(Masterpieces of American Literature)

In Libra, a novel that creates a plausible reading of the Kennedy assassination, the narrative center inevitably belongs to Lee Harvey Oswald, the alienated Nobody fed on tough-guy fantasies that he ingests without care from television and film and who, at age twenty-four, is determined to become part of history. In Libra, DeLillo meticulously recreates a believable Oswald, carefully balancing the conflicting extremes of the historic Oswald, specifically, his commitments to both the Left and the Right, his allegiance to the Soviet Union (he was a Soviet defector), and his allegiance to the United States (he was a Marine). Oswald’s astronomical sign, Libra, serves as DeLillo’s metaphor. Unlike others who have tackled the events in Dallas since the Warren Commission, DeLillo is not interested in solving the shooting of the president so much as examining the process of solution itself, how history becomes convincing narrative, how facts produce fictions.

In DeLillo’s scenario, the assassination begins as a charade assassination, a designed near-miss on the president’s motorcade that would convince the country to reconsider the threat from Cuba. That designed near-miss escalates in the hands of disgruntled Central Intelligence Agency (CIA) agents from the Bay of Pigs debacle into the actual assassination in Dallas. Oswald is a perfect dupe for the emerging plotters, the credible lone gunman necessary for the complex intrigue.


(The entire section is 561 words.)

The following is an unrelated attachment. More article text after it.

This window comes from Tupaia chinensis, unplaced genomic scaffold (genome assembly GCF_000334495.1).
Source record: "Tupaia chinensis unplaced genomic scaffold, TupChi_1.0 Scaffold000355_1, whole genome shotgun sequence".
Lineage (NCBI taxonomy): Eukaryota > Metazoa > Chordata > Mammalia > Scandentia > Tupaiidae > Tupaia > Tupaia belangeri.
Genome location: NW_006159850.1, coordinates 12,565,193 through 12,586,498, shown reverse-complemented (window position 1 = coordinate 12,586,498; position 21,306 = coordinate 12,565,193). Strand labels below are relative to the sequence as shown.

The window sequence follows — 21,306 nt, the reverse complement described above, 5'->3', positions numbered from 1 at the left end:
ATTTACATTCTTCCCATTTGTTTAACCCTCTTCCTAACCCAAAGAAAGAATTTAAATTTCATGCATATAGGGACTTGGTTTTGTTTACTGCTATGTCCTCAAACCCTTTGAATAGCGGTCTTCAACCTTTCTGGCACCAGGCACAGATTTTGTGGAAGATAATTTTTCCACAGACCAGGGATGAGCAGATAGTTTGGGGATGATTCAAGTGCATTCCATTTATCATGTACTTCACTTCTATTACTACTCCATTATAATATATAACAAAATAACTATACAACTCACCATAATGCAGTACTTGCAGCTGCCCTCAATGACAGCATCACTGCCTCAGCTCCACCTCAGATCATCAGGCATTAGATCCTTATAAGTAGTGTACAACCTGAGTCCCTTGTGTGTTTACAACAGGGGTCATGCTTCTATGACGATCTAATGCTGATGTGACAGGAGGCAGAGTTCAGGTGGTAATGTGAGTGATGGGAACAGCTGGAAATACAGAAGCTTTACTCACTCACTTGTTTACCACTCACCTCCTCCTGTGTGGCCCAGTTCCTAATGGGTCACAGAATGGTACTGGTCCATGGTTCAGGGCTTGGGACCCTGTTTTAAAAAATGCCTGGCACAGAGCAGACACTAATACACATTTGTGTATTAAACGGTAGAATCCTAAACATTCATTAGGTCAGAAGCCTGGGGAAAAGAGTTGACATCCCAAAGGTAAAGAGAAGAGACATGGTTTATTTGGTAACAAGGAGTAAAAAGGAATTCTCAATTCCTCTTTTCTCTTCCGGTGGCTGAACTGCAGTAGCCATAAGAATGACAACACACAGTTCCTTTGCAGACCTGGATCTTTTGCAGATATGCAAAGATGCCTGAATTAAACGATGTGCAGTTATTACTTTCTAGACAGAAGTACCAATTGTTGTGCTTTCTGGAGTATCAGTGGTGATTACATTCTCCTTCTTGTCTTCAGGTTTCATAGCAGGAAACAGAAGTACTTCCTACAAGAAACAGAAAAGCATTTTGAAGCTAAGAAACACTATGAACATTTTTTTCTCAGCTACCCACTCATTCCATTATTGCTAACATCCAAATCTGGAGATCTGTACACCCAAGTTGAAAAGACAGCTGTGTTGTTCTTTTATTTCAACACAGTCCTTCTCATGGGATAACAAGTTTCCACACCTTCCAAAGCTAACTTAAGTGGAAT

(Masterpieces of American Fiction)

Libra is Don DeLillo’s fictional re-creation of the life of Lee Harvey Oswald, alleged assassin of President John F. Kennedy, and of the conspiracy that many believe lay behind the assassination.

DeLillo has woven his novel from three major strands. The first is the story of Oswald himself, from his childhood in New York City until his death at the hands of Jack Ruby. The second strand follows the growth of a conspiracy to commit some act that will focus the anger of the U.S. government on Cuban dictator Fidel Castro. The plot is originally intended to fail; as DeLillo notes, however, “There is a tendency of plots to move toward death.” In the third and simplest strand of the novel, retired CIA analyst Nicholas Branch is trying years later to write a classified history of what took place.

As Libra opens, young Lee Harvey Oswald is living in the Bronx with his widowed mother, Marguerite Oswald. Her efforts at finding another husband have failed, as have her attempts to make a home with relatives. In what will become a familiar pattern, Lee and his mother always seem to be on the move to increasingly cheaper apartments. Eventually, mother and son return to New Orleans. Lee was born there, and Marguerite’s sister still lives there, but once again there seems to be no home for them. Along the way, Lee discovers Marxism, which offers him an explanation for his marginalized situation in society, but he also enlists in the Marines. He is assigned to Atsugi Naval Air Station in Japan, from which U2 spy flights are launched over the Soviet Union. In Japan, he also begins an affair and makes contact with Soviet agents, expressing his belief in Marxism and offering to defect.

When he learns that his unit is scheduled to leave Japan, Lee shoots himself in the arm in a vain attempt to remain behind. A second incident—a fight with a sergeant—earns him a court martial and a brief sentence in the brig.

When Marguerite suffers a minor accident, Lee secures an early separation from the Marines. Rather than...

(The entire section is 844 words.)